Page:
· Toughest global emission standard, operating 24 hours, seven days a week, launches in Central London today to help reduce toxic air pollution
· ULEZ is already having an impact: a 55 per cent increase in the proportion of vehicles driving in the Zone daily that meet the new emission standard
· Mayor confirms 6,950 buses (75 per cent of all TfL buses) – including all buses operating in the ULEZ zone – now meet or exceed the emission standard
· ULEZ has already led to a reduction of approximately 20 per cent in NO2 concentrations measured at roadside monitoring sites in the zone
· Millions of Londoners will breathe cleaner air with NOx road transport emissions estimated to fall by 45 per cent in ULEZ zone
The Mayor of London, Sadiq Khan, has today (8 April 2019) introduced the world’s toughest vehicle emissions standard in central London to help reduce toxic air pollution and protect public health.
The Central London ULEZ will operate in the same area as the current Congestion Charge zone 24 hours a day, seven days a week, 365 days a year. It replaces the T-Charge and operates alongside the Congestion Charge.
Polluting vehicles account for around 50 per cent of London’s harmful NOx air emissions. Air pollution has an economic cost to the capital of up to £3.7 billion every year, and £20 billion cost to the country every year. The Ultra Low Emission Zone (ULEZ) will help address London’s toxic air health crisis that currently leads to thousands of premature deaths annually, and increases the risk of asthma, cancer and dementia.
Motorists who drive in the zone in a vehicle that does not meet the new emission standard (petrol vehicles that do not meet Euro 4 standards and diesel vehicles that do not meet Euro 6) will have to pay a daily charge. Petrol vehicles that meet the standard have been widely available since 2006. There will be two ULEZ charge levels: £12.50 a day for cars, vans and motorbikes and £100 a day for lorries, buses and coaches.
Thousands of motorists have already started to change their behaviour as they prepare for ULEZ by driving less polluting vehicles in the area, and using cleaner transport alternatives including walking or cycling, and public transport, it can be revealed today. A major awareness campaign has been underway for more than nine months to ensure drivers and businesses are ready for the ULEZ, with TfL’s online vehicle checker being used more than 3.2 million times during this period.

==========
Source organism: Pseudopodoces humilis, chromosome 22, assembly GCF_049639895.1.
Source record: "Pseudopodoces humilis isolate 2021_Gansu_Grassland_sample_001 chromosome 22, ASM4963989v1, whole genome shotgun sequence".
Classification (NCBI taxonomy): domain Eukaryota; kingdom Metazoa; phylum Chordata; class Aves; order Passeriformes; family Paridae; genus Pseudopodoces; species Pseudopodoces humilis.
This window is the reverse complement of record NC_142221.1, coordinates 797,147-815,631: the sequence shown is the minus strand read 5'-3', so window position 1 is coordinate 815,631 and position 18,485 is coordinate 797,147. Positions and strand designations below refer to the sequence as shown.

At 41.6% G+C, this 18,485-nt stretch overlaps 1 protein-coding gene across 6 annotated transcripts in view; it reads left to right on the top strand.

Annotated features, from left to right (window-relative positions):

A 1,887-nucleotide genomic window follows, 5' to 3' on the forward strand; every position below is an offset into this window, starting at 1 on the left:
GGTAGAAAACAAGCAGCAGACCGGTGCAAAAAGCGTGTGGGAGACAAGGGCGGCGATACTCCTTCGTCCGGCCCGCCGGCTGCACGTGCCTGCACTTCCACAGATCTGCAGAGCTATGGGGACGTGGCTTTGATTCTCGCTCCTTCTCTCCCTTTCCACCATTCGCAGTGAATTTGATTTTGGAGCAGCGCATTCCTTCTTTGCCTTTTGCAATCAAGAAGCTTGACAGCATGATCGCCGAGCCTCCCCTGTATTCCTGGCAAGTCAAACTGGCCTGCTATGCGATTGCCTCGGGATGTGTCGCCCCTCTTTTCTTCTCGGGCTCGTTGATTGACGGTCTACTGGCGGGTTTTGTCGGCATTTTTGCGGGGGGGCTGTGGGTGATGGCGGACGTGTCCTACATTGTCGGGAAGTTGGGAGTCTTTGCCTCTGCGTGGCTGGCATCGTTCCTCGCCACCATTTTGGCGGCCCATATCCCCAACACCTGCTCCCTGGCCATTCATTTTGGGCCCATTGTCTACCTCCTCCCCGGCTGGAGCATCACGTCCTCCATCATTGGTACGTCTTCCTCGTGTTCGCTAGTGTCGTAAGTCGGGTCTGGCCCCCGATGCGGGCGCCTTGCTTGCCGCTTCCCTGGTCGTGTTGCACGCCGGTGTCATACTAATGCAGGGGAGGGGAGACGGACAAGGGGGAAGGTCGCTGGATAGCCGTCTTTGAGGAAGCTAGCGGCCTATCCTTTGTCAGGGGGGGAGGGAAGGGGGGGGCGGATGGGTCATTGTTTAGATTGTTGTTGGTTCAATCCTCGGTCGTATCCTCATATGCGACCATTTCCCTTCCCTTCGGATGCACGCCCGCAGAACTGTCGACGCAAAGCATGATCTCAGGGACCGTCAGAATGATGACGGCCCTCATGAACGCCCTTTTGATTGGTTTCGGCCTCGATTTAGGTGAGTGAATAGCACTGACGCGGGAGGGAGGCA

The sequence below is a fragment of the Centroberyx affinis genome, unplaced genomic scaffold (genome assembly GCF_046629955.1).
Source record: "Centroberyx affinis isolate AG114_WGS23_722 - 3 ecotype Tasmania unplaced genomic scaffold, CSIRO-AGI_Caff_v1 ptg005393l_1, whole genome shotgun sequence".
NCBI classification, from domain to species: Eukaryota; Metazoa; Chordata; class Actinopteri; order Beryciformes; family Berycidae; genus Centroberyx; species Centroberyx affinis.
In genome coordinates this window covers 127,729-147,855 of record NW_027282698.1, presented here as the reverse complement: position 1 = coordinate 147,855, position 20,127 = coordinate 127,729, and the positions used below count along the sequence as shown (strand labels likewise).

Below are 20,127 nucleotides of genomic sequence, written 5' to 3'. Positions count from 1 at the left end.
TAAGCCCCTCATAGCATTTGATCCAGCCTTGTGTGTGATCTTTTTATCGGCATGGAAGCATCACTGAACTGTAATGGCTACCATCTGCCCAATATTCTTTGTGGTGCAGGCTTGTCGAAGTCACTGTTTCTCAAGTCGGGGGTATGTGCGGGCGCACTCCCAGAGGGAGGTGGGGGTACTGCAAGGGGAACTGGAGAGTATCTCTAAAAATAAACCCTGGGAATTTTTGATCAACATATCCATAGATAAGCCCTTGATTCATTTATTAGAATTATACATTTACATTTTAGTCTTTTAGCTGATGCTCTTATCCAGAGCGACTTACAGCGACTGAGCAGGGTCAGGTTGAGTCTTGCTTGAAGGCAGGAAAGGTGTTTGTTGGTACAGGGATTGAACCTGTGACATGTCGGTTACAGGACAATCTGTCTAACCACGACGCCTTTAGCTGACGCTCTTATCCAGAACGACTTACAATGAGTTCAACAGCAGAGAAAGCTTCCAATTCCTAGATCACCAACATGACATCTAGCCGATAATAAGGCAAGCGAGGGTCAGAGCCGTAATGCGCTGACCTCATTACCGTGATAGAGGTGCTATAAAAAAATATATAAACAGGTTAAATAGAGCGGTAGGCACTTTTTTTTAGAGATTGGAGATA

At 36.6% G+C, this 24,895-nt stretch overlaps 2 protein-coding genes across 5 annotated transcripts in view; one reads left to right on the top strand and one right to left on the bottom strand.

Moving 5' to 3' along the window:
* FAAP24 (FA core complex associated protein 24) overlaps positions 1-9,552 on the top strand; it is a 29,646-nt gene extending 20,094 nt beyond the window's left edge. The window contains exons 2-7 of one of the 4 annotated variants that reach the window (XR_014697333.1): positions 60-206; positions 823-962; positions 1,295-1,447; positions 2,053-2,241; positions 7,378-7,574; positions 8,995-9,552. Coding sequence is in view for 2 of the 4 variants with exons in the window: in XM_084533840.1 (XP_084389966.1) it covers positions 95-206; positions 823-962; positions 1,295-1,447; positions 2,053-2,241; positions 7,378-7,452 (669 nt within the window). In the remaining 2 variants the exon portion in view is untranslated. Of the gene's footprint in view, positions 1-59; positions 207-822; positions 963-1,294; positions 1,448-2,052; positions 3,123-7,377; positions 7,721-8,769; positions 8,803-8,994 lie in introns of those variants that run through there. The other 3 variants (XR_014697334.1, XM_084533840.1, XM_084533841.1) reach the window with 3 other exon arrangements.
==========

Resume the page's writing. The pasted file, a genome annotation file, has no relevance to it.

Since February 2017, when the Mayor announced the introduction of the T-charge as a stepping stone for the ULEZ, there has been:
· A reduction in the total number of vehicles seen in the Central London ULEZ zone (around 11,000 fewer vehicles per day)
· A 38 per cent rise in the total number of compliant vehicles in the zone between February 2017 and March 2019
· An increase in the proportion of compliant vehicles in the Central London ULEZ zone from 39 per cent in February 2017 to 61 per cent in March 2019
This represents a 55 per cent increase in the proportion of compliant vehicles in the Central London ULEZ zone since February 2017 and illustrates the impact that the ULEZ has already had on improving vehicle emissions standards in Central London.*
The ULEZ is the centrepiece of a range of hard-hitting measures the Mayor has implemented to tackle London’s toxic air. From today 6,950 buses (75 per cent of all TfL buses) – including all buses operating in the ULEZ zone – meet or exceed the new emission standards. By October 2020 every bus in London – all 9,200 of TfL’s fleet – will meet or exceed the ULEZ standards – an unprecedented transformation to make London’s famous red buses go green.
The most recent data on air pollution in London reveals that more than two million Londoners still live in areas that exceed legal limits for NO2, 400,000 of whom are children under the age of 18. King’s College London research has found that, if the Mayor had not implemented a series of hard-hitting measures to tackle pollution, London’s air would not come into compliance with legal limits for another 193 years.
However, with the Mayor’s air pollution measures, King’s College analysis indicates that London’s air will reach legal limits in six years. The number of schools exceeding the legal limit for NO2 is expected to fall from over 450 in 2016 to 5 in 2020 and zero in 2025.